Well, after about 5 hours with both me and my hubby digging in the garden trying to remove a layer of gravel 18 inches deep, we give up. My parents were over for the holiday dinner tonight (side missive: Even after having been married and on my own for nearly 12 years now, it really feels like a milestone to have my parents over for dinner without a big to do or any major cleaning.), and we showed off our garden accomplishments with great pride. We talked about all of the problems and challenges we had overcome so far, and the many more we had to go.
My mother is really my first experience of the concept of fertility in my life. Not only did she bear me and my brother (obviously), but her garden over burgeons continually. She gardens like fish swim, as if she were born to it. When spending time in her gardens I can feel her love and attention oozing back out of the plants and the earth. As a child I fondly remember thinking of the new flowers in the garden as springing up beneath where she had set to sketch and weed the evening before. Her abundance in this respect has always inspired me and driven me to pursue a fertile abundance in my own life, and to nurture and rear new life and growth around me. And for many years I have always had a black thumb. And so I turned my efforts to the harvest part of the cycle, something I do excel at naturally. I am excellent once the plants are grown, and at wild crafting (ethically and sustainably of course), and in making the preparations and storing and preserving the harvest both in edibles, medicinals, and now magical plants and their parts. But never before could I grow anything myself. I killed any number of very hardy houseplants, including cacti and air ferns. And in the garden at our last house I managed no plants, and to kill off all of the honeysuckle, mints and poison ivy that was taking over when we moved in. So, to say the least, to share in the pride of my garden with my mother is quite a heart swelling moment. She even commented this evening that she never thought I would be working in the garden unless I was helping someone with a harvest.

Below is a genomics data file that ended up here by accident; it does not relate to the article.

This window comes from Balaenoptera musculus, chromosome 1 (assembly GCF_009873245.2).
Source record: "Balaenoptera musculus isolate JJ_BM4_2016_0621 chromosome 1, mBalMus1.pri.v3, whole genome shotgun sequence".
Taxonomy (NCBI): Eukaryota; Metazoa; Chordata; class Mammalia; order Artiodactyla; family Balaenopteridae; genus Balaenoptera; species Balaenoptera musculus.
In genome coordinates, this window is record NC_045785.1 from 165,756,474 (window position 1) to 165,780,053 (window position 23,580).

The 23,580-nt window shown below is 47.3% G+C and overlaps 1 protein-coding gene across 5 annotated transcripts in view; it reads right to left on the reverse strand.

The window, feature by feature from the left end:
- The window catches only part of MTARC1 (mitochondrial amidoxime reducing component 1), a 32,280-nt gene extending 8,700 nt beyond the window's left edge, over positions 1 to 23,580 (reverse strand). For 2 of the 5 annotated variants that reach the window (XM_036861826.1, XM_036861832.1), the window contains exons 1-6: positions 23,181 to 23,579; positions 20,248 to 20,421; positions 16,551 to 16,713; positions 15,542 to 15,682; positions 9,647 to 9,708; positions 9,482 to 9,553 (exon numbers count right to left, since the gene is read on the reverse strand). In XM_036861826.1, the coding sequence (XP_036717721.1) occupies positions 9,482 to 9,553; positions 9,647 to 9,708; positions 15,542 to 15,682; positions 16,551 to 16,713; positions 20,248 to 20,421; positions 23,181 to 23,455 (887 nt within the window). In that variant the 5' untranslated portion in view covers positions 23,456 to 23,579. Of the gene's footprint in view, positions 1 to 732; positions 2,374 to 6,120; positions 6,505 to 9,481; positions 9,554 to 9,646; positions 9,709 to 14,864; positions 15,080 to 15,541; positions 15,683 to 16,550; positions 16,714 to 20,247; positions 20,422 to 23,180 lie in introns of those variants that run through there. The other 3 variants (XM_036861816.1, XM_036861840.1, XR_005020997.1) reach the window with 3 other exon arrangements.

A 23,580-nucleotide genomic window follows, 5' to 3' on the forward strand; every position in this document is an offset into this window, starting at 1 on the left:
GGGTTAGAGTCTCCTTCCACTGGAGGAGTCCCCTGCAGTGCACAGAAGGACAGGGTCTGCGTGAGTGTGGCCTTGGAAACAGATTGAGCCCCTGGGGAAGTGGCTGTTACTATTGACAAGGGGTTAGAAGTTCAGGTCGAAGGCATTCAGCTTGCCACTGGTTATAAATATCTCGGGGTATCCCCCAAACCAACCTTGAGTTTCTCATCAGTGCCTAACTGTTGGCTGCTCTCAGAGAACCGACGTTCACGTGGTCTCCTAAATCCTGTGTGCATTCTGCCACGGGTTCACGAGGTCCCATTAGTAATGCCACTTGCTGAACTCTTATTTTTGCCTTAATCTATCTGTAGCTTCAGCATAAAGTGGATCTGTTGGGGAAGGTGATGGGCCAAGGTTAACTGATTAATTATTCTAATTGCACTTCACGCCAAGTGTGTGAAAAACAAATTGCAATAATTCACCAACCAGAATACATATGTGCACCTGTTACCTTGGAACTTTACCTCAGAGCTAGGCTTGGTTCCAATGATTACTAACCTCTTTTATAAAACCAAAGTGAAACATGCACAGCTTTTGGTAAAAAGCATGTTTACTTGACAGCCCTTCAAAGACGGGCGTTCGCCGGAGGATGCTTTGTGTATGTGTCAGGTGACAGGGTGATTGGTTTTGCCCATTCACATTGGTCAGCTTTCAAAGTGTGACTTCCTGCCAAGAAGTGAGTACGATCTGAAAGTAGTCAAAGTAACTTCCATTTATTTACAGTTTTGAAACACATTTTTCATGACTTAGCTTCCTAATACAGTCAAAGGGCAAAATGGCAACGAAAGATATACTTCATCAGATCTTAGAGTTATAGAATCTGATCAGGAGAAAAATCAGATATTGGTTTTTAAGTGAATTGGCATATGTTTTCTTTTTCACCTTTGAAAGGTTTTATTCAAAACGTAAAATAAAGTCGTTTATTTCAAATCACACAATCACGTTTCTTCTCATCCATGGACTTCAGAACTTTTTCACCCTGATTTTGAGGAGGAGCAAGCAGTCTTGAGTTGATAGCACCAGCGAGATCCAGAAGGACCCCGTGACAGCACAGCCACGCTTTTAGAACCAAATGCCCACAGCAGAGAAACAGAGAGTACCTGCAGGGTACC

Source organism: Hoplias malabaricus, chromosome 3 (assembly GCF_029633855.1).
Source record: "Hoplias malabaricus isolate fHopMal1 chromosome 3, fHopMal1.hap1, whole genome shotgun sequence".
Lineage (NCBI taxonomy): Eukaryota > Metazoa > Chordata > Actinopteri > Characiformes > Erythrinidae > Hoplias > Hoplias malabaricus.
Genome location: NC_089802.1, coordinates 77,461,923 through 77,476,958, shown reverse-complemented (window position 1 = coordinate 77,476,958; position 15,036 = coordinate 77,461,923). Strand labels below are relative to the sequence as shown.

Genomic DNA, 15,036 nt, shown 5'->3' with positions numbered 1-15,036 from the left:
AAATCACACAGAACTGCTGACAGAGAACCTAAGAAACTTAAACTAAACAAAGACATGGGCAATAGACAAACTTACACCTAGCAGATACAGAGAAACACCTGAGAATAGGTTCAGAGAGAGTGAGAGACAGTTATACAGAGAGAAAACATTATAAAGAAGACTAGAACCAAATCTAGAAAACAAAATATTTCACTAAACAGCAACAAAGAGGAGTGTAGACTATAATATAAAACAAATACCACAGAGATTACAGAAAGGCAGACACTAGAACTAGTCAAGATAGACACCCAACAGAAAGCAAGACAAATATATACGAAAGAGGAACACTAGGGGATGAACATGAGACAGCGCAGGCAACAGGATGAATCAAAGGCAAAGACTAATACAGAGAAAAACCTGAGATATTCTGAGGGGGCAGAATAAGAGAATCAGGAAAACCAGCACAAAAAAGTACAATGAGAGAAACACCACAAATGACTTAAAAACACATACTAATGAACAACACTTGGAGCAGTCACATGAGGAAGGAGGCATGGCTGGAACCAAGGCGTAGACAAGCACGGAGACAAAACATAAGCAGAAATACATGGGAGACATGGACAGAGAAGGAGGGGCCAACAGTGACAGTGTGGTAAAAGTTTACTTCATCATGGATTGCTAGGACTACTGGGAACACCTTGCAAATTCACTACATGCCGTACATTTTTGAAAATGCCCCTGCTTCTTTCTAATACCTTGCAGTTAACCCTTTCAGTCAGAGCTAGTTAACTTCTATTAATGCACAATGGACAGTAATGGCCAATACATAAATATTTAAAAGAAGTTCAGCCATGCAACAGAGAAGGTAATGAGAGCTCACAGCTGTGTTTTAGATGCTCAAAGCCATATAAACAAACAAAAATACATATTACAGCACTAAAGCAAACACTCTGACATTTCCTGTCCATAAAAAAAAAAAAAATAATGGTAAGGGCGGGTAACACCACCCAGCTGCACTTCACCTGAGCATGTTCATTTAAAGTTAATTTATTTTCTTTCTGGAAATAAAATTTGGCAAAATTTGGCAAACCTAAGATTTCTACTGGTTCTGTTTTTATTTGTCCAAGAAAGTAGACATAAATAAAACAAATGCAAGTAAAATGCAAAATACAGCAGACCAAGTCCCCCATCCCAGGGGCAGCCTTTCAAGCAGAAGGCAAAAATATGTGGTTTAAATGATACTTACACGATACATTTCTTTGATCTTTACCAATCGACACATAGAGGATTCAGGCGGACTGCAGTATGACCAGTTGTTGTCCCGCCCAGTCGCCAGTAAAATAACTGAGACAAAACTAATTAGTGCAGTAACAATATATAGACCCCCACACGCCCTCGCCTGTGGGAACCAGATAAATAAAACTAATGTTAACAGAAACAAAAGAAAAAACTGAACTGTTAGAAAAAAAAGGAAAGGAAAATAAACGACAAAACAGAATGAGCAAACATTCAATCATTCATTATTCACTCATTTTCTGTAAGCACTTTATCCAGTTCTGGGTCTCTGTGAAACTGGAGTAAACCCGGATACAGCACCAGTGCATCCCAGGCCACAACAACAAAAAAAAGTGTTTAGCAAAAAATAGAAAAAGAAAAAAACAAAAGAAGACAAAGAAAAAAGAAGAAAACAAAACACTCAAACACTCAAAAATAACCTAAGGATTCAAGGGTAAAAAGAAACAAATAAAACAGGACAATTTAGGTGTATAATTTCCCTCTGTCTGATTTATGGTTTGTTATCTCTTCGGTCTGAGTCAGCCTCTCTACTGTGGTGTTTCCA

Anyways, back to the garden of gravel. My mom suggested that we simply plant what we have in the ground and fold in some compost and just go from there. When she saw how much work it was going to be to try and take the gravel out she said it was just too much and we should just try to work with it. And you know, I had forgotten her wisdom of going with the flow and working with the land itself. I am so glad I can still hear her when I need it most.
A simple piece of practical advice about my garden may not seem like much, but the joy of hearing the wisdom of my mother, from my mother is a very big thing to me, and something that really drives the joy wheels of my life.